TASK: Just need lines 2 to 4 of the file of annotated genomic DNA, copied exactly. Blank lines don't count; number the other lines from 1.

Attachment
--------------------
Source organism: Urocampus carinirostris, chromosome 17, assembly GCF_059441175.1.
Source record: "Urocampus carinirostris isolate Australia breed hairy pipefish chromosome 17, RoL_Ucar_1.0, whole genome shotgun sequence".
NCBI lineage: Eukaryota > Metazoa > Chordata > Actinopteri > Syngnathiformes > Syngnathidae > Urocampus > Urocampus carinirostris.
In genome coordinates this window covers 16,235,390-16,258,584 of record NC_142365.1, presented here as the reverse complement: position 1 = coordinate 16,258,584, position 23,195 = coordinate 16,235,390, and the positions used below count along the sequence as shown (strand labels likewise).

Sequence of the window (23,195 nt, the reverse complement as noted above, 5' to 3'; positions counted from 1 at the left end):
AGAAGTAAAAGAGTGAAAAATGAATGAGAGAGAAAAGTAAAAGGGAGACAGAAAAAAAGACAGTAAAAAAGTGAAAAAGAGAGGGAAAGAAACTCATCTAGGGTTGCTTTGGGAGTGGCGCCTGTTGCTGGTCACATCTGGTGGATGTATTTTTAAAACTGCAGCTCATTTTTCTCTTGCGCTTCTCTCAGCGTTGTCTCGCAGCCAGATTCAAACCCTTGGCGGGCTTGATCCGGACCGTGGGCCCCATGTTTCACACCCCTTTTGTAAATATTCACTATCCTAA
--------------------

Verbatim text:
Source record: "Urocampus carinirostris isolate Australia breed hairy pipefish chromosome 17, RoL_Ucar_1.0, whole genome shotgun sequence".
NCBI lineage: Eukaryota > Metazoa > Chordata > Actinopteri > Syngnathiformes > Syngnathidae > Urocampus > Urocampus carinirostris.
In genome coordinates this window covers 16,235,390-16,258,584 of record NC_142365.1, presented here as the reverse complement: position 1 = coordinate 16,258,584, position 23,195 = coordinate 16,235,390, and the positions used below count along the sequence as shown (strand labels likewise).